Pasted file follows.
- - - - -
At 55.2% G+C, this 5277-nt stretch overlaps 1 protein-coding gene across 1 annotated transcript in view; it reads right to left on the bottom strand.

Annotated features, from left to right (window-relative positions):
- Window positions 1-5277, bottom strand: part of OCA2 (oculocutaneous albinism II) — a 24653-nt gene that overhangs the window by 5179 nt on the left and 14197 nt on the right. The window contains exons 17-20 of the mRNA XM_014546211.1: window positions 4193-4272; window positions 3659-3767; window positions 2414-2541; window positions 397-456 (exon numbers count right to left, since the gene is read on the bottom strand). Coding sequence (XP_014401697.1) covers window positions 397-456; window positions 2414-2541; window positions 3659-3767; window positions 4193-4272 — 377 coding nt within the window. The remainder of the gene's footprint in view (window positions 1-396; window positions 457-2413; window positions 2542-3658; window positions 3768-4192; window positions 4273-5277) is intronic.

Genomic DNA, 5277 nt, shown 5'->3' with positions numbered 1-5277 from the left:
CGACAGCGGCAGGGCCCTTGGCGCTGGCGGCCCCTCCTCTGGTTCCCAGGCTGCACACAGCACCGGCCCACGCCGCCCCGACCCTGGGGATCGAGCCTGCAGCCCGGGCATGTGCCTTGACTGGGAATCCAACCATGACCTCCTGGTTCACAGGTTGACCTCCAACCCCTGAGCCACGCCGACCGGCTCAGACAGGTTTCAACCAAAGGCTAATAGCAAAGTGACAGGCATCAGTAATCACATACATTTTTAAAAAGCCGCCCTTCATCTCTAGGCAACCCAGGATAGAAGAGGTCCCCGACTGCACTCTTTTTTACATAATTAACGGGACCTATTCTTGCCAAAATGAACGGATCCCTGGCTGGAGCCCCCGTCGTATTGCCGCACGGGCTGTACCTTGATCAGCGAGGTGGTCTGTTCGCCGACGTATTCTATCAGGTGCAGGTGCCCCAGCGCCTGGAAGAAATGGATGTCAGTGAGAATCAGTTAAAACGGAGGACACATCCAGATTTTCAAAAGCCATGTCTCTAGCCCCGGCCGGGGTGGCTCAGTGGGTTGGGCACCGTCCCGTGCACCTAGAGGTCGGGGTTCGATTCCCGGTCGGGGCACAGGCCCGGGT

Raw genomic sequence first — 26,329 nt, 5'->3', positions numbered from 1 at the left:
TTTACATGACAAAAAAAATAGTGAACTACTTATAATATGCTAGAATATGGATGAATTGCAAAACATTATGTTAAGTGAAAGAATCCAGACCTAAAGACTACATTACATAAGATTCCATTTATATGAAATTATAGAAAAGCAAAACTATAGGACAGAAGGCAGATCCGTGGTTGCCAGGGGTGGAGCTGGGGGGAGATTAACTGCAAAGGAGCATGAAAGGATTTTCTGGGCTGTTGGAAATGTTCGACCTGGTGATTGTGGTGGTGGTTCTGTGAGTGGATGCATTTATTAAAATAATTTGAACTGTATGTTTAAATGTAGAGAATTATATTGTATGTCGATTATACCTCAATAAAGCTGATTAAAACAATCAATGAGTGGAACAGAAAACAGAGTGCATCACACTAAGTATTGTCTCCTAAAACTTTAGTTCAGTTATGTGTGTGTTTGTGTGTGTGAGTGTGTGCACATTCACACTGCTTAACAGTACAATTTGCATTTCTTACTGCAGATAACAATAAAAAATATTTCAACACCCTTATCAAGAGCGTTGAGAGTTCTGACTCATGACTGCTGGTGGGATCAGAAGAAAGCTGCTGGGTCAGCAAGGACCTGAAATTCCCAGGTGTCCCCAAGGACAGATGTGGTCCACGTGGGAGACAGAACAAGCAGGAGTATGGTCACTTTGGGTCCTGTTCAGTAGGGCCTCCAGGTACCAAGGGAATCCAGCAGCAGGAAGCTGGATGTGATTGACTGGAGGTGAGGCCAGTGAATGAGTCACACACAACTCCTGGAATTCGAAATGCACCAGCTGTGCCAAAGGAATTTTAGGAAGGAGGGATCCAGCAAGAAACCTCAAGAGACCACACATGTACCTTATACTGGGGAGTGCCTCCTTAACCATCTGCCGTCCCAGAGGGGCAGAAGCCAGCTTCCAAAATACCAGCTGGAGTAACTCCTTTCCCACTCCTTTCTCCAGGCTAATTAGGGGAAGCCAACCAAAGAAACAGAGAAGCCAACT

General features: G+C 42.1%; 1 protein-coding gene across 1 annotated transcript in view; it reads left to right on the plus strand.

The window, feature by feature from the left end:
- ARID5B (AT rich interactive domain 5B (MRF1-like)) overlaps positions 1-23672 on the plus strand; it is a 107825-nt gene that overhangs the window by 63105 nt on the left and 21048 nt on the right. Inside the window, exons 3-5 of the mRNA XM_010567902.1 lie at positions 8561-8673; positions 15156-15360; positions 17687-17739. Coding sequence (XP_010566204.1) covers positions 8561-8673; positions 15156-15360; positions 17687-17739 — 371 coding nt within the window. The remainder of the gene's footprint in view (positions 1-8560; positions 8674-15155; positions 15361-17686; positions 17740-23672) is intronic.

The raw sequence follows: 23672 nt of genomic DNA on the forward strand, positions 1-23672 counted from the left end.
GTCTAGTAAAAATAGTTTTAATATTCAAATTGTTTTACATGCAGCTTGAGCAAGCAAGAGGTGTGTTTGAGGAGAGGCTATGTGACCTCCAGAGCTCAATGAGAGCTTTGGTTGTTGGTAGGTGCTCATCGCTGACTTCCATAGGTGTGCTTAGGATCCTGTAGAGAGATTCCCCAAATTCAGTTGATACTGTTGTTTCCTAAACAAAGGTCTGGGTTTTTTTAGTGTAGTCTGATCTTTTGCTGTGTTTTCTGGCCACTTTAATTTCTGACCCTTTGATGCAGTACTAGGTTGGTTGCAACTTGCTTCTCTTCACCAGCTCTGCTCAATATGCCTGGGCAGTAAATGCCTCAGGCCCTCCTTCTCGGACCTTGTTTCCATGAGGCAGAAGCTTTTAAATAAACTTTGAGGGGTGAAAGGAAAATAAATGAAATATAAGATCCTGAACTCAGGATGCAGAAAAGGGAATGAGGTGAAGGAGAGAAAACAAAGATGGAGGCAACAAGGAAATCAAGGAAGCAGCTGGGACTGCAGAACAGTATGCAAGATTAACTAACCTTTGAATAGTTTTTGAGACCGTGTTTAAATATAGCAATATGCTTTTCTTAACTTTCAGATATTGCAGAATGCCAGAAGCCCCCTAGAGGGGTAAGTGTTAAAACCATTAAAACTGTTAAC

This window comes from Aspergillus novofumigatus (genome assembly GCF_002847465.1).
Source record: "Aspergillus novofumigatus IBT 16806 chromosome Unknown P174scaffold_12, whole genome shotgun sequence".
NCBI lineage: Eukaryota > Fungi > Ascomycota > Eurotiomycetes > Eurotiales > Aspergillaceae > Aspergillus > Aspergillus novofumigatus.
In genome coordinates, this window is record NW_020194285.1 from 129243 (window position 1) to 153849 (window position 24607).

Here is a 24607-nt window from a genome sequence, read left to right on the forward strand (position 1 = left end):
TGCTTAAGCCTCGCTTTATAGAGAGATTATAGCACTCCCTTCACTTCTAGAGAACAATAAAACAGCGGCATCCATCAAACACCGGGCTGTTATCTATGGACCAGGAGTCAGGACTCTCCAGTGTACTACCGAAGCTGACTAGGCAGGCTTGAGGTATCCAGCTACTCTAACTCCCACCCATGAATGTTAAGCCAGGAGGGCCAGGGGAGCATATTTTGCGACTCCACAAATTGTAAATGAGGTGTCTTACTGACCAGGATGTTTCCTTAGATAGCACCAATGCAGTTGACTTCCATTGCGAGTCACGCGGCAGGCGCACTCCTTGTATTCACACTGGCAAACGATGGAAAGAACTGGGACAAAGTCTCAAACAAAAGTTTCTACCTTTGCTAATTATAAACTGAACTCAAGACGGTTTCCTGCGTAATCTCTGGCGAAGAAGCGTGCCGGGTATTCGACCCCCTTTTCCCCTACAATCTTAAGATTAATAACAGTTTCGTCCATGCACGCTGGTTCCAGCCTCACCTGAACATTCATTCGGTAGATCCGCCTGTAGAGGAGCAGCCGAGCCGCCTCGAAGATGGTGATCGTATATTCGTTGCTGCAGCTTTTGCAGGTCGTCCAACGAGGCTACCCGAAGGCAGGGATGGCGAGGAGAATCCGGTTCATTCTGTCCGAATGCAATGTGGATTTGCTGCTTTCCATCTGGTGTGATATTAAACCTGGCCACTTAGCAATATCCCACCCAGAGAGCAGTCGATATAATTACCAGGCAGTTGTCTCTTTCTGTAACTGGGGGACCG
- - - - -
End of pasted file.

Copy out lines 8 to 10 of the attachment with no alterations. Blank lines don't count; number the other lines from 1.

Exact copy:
General features: G+C 42.1%; 1 protein-coding gene across 1 annotated transcript in view; it reads left to right on the plus strand.

The window, feature by feature from the left end:
- ARID5B (AT rich interactive domain 5B (MRF1-like)) overlaps positions 1-23672 on the plus strand; it is a 107825-nt gene that overhangs the window by 63105 nt on the left and 21048 nt on the right. Inside the window, exons 3-5 of the mRNA XM_010567902.1 lie at positions 8561-8673; positions 15156-15360; positions 17687-17739. Coding sequence (XP_010566204.1) covers positions 8561-8673; positions 15156-15360; positions 17687-17739 — 371 coding nt within the window. The remainder of the gene's footprint in view (positions 1-8560; positions 8674-15155; positions 15361-17686; positions 17740-23672) is intronic.